Create Account

Before we get started with working with Bantu in code, consider going through the following examples using the Bantu Laboratory. The lab allows you to create accounts, fund accounts on the Bantu test network, build transactions, run any operation, and inspect responses from Expansion via the Endpoint Explorer.

Accounts are a fundamental building block of Bantu: they hold all your balances, allow you to send and receive payments, and let you place offers to buy and sell assets. Since pretty much everything on Bantu is in some way tied to an account, the first thing you generally need to do when you start developing is to create one. This beginner-level tutorial will show you how to do that.

Create a Keypair

Bantu uses public-key cryptography to ensure that every transaction is secure: every Bantu account has a key pair consisting of a public key and a secret key. The public key is always safe to share — other people need it to identify your account and verify that you authorized a transaction. It's like an email address. The secret key, however, is private information that proves you own — and gives you access to — your account. It's like a password, and you should never share it with anyone.

Before creating an account, you need to generate your own keypair:

const pair = StellarSdk.Keypair.random();


Create Account

A valid keypair, however, does not an account make: in order to prevent unused accounts from bloating the ledger, Bantu requires accounts to hold a minumum balance of 1 XBN before they actually exist. Until it gets a bit of funding, your keypair doesn't warrant space on the ledger.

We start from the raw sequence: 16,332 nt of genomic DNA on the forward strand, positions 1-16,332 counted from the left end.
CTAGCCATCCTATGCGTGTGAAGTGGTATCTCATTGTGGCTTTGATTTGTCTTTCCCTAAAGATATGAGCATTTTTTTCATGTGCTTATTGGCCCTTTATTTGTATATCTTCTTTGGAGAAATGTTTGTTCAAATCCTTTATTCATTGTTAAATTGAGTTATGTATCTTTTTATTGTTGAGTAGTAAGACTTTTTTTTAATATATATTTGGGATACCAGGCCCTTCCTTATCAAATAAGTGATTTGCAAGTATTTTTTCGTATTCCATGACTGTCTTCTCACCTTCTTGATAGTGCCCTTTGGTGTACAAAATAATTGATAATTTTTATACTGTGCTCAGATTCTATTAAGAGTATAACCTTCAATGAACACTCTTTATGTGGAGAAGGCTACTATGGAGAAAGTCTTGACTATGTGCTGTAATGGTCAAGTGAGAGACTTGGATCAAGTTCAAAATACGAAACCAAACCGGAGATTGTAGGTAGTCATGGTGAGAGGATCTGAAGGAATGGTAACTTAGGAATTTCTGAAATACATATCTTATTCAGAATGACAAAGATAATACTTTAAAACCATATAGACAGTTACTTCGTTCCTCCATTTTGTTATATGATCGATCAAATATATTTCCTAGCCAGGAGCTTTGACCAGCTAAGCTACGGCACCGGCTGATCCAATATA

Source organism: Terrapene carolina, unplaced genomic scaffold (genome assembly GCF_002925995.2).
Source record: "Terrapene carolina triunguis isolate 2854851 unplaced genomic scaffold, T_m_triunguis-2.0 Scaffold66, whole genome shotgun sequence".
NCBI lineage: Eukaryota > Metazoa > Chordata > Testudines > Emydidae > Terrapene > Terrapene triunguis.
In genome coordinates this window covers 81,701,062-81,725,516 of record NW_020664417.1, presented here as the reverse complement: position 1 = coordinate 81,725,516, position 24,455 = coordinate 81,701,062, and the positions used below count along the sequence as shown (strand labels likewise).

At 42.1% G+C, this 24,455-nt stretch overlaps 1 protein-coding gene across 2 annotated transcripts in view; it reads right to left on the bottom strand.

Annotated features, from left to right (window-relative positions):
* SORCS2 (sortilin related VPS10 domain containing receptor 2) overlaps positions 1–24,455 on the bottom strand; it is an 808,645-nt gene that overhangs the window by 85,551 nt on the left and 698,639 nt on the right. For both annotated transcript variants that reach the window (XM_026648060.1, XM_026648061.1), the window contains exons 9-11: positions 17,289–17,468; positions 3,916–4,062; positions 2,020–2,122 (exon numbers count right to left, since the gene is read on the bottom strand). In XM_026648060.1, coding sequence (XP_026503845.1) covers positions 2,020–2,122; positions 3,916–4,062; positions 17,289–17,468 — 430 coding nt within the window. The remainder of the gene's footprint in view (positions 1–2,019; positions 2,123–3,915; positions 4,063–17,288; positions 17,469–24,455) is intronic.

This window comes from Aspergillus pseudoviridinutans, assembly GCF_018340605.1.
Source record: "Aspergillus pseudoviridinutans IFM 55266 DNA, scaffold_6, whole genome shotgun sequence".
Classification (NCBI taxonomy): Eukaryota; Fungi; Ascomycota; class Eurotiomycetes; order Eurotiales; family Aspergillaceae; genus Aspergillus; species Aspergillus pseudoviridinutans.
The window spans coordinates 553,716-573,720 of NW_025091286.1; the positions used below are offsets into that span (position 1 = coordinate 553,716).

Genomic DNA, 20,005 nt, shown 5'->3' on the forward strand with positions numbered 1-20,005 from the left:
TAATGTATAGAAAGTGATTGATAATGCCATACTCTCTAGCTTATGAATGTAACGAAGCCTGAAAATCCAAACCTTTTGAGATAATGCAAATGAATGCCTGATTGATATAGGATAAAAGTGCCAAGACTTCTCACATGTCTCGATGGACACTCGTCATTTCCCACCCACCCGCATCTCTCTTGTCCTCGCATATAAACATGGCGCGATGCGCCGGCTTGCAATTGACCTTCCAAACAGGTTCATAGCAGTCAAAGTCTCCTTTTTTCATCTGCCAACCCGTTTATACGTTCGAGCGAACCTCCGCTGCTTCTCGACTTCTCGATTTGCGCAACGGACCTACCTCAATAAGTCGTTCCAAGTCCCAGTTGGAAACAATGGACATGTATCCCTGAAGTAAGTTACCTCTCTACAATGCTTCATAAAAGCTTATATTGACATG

On the public network, where live users make live transactions, your next step would be to acquire XBN. Because this tutorial runs on the test network, you can get 10,000 test XBN from Friendbot, which is a friendly account funding tool.

To do that, send Friendbot the public key you created. It’ll create and fund a new account using that public key as the account ID.

// The SDK does not have tools for creating test accounts, so you'll have to
// make your own HTTP request.

// if you're trying this on Node, install the `node-fetch` library and
// uncomment the next line:
// const fetch = require('node-fetch');

(async function main() {
  try {
    const response = await fetch(
    const responseJSON = await response.json();
    console.log("SUCCESS! You have a new account :)\n", responseJSON);
  } catch (e) {
    console.error("ERROR!", e);

Now for the last step: getting the account’s details and checking its balance. Accounts can carry multiple balances — one for each type of currency they hold.

const server = new StellarSdk.Server("");

// the JS SDK uses promises for most actions, such as retrieving an account
const account = await server.loadAccount(pair.publicKey());
console.log("Balances for account: " + pair.publicKey());
account.balances.forEach(function (balance) {
  console.log("Type:", balance.asset_type, ", Balance:", balance.balance);

Now that you’ve got an account, you can start sending and receiving payments, or, if you're ready to hunker down, you can skip ahead and build a wallet or issue a Bantu-network asset.

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